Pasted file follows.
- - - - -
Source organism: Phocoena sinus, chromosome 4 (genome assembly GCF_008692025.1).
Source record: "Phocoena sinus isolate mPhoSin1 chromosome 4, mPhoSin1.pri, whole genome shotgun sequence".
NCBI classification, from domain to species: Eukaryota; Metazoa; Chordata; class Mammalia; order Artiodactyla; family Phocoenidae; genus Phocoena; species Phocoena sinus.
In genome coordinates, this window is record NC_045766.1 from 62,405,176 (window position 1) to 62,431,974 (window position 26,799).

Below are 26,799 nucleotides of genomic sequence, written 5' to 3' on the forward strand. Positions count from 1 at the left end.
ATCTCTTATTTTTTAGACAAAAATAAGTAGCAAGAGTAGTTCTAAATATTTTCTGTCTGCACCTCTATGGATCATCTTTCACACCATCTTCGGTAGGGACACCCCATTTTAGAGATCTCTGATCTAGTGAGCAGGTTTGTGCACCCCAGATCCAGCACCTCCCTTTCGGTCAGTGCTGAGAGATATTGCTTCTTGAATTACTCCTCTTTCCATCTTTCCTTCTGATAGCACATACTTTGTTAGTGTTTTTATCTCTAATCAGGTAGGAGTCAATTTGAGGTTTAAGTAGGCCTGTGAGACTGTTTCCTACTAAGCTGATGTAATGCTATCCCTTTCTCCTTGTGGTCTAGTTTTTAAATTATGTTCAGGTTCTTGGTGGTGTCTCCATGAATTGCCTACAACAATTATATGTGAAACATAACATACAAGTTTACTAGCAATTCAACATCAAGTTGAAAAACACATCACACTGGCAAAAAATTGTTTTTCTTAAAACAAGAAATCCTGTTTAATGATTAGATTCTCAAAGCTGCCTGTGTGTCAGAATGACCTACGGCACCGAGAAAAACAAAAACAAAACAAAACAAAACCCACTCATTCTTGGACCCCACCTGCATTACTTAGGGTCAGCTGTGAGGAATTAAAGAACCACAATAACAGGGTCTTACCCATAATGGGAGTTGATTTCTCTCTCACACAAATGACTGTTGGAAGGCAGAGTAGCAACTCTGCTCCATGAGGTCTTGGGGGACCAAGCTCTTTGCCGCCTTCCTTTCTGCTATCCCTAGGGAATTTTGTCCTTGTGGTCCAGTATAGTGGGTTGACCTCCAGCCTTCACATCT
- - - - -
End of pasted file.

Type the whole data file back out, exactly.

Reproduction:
Source organism: Phocoena sinus, chromosome 4 (genome assembly GCF_008692025.1).
Source record: "Phocoena sinus isolate mPhoSin1 chromosome 4, mPhoSin1.pri, whole genome shotgun sequence".
NCBI classification, from domain to species: Eukaryota; Metazoa; Chordata; class Mammalia; order Artiodactyla; family Phocoenidae; genus Phocoena; species Phocoena sinus.
In genome coordinates, this window is record NC_045766.1 from 62,405,176 (window position 1) to 62,431,974 (window position 26,799).

Below are 26,799 nucleotides of genomic sequence, written 5' to 3' on the forward strand. Positions count from 1 at the left end.
ATCTCTTATTTTTTAGACAAAAATAAGTAGCAAGAGTAGTTCTAAATATTTTCTGTCTGCACCTCTATGGATCATCTTTCACACCATCTTCGGTAGGGACACCCCATTTTAGAGATCTCTGATCTAGTGAGCAGGTTTGTGCACCCCAGATCCAGCACCTCCCTTTCGGTCAGTGCTGAGAGATATTGCTTCTTGAATTACTCCTCTTTCCATCTTTCCTTCTGATAGCACATACTTTGTTAGTGTTTTTATCTCTAATCAGGTAGGAGTCAATTTGAGGTTTAAGTAGGCCTGTGAGACTGTTTCCTACTAAGCTGATGTAATGCTATCCCTTTCTCCTTGTGGTCTAGTTTTTAAATTATGTTCAGGTTCTTGGTGGTGTCTCCATGAATTGCCTACAACAATTATATGTGAAACATAACATACAAGTTTACTAGCAATTCAACATCAAGTTGAAAAACACATCACACTGGCAAAAAATTGTTTTTCTTAAAACAAGAAATCCTGTTTAATGATTAGATTCTCAAAGCTGCCTGTGTGTCAGAATGACCTACGGCACCGAGAAAAACAAAAACAAAACAAAACAAAACCCACTCATTCTTGGACCCCACCTGCATTACTTAGGGTCAGCTGTGAGGAATTAAAGAACCACAATAACAGGGTCTTACCCATAATGGGAGTTGATTTCTCTCTCACACAAATGACTGTTGGAAGGCAGAGTAGCAACTCTGCTCCATGAGGTCTTGGGGGACCAAGCTCTTTGCCGCCTTCCTTTCTGCTATCCCTAGGGAATTTTGTCCTTGTGGTCCAGTATAGTGGGTTGACCTCCAGCCTTCACATCT